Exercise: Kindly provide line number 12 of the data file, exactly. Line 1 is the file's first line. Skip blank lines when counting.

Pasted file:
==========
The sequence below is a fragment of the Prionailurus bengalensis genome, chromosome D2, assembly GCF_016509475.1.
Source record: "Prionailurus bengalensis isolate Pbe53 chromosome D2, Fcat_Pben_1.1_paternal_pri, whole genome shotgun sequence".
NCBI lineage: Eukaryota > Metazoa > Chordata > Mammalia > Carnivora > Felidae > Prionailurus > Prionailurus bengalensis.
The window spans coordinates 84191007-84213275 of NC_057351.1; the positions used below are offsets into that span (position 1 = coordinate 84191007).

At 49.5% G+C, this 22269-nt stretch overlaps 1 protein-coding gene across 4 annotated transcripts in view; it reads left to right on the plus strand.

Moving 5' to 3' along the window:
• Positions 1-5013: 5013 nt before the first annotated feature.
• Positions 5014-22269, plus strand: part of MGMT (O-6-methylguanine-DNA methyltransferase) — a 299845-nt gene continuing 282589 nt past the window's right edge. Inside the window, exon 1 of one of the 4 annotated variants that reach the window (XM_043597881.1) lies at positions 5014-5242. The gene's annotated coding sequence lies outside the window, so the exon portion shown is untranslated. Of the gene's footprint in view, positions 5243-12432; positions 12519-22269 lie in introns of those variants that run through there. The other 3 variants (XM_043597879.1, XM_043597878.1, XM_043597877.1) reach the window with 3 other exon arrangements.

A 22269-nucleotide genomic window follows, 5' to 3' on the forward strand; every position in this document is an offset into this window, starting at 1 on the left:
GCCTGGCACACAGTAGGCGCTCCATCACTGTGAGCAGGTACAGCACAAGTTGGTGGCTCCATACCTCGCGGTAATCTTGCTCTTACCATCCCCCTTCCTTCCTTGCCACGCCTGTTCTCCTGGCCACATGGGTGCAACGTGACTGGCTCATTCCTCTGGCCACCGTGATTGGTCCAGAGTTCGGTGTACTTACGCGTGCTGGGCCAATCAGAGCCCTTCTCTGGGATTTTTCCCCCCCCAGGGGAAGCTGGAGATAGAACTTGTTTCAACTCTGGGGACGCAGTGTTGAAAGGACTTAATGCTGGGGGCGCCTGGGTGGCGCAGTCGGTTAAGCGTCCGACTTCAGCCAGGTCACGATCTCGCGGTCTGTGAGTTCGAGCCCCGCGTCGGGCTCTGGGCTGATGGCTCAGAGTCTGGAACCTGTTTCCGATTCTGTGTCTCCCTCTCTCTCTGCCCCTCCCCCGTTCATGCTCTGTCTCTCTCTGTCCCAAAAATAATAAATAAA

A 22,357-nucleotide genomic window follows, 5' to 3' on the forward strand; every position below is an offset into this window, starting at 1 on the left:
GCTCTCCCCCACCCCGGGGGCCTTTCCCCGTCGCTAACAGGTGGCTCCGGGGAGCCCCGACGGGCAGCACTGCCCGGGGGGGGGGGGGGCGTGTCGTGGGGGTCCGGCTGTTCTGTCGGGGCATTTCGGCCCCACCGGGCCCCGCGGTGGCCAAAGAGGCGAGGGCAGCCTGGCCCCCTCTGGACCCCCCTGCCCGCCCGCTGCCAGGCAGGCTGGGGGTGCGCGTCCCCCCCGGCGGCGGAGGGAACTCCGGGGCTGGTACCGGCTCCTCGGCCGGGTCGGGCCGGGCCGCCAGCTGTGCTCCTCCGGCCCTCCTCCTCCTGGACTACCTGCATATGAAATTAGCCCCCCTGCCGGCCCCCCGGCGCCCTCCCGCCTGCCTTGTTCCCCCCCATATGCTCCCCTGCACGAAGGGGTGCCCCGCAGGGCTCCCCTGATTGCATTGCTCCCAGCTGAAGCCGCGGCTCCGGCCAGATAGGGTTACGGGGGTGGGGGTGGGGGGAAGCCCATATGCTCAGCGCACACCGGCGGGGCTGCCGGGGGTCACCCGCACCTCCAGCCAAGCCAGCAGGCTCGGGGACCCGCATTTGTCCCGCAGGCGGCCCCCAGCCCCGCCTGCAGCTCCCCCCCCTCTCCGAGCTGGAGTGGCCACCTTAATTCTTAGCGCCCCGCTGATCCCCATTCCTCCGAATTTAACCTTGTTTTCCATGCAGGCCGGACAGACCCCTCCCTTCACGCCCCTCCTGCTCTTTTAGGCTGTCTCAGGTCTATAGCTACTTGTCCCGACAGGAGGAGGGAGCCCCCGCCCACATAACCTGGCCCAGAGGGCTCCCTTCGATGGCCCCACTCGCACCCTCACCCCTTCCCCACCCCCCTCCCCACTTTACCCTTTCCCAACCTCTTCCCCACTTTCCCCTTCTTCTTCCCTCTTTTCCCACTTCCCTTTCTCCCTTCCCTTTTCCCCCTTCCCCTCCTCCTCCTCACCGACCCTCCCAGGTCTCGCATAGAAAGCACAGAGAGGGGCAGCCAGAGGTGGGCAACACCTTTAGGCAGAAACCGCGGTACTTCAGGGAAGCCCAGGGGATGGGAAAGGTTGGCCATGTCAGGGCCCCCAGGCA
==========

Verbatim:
GCTCTCCCCCACCCCGGGGGCCTTTCCCCGTCGCTAACAGGTGGCTCCGGGGAGCCCCGACGGGCAGCACTGCCCGGGGGGGGGGGGGGCGTGTCGTGGGGGTCCGGCTGTTCTGTCGGGGCATTTCGGCCCCACCGGGCCCCGCGGTGGCCAAAGAGGCGAGGGCAGCCTGGCCCCCTCTGGACCCCCCTGCCCGCCCGCTGCCAGGCAGGCTGGGGGTGCGCGTCCCCCCCGGCGGCGGAGGGAACTCCGGGGCTGGTACCGGCTCCTCGGCCGGGTCGGGCCGGGCCGCCAGCTGTGCTCCTCCGGCCCTCCTCCTCCTGGACTACCTGCATATGAAATTAGCCCCCCTGCCGGCCCCCCGGCGCCCTCCCGCCTGCCTTGTTCCCCCCCATATGCTCCCCTGCACGAAGGGGTGCCCCGCAGGGCTCCCCTGATTGCATTGCTCCCAGCTGAAGCCGCGGCTCCGGCCAGATAGGGTTACGGGGGTGGGGGTGGGGGGAAGCCCATATGCTCAGCGCACACCGGCGGGGCTGCCGGGGGTCACCCGCACCTCCAGCCAAGCCAGCAGGCTCGGGGACCCGCATTTGTCCCGCAGGCGGCCCCCAGCCCCGCCTGCAGCTCCCCCCCCTCTCCGAGCTGGAGTGGCCACCTTAATTCTTAGCGCCCCGCTGATCCCCATTCCTCCGAATTTAACCTTGTTTTCCATGCAGGCCGGACAGACCCCTCCCTTCACGCCCCTCCTGCTCTTTTAGGCTGTCTCAGGTCTATAGCTACTTGTCCCGACAGGAGGAGGGAGCCCCCGCCCACATAACCTGGCCCAGAGGGCTCCCTTCGATGGCCCCACTCGCACCCTCACCCCTTCCCCACCCCCCTCCCCACTTTACCCTTTCCCAACCTCTTCCCCACTTTCCCCTTCTTCTTCCCTCTTTTCCCACTTCCCTTTCTCCCTTCCCTTTTCCCCCTTCCCCTCCTCCTCCTCACCGACCCTCCCAGGTCTCGCATAGAAAGCACAGAGAGGGGCAGCCAGAGGTGGGCAACACCTTTAGGCAGAAACCGCGGTACTTCAGGGAAGCCCAGGGGATGGGAAAGGTTGGCCATGTCAGGGCCCCCAGGCA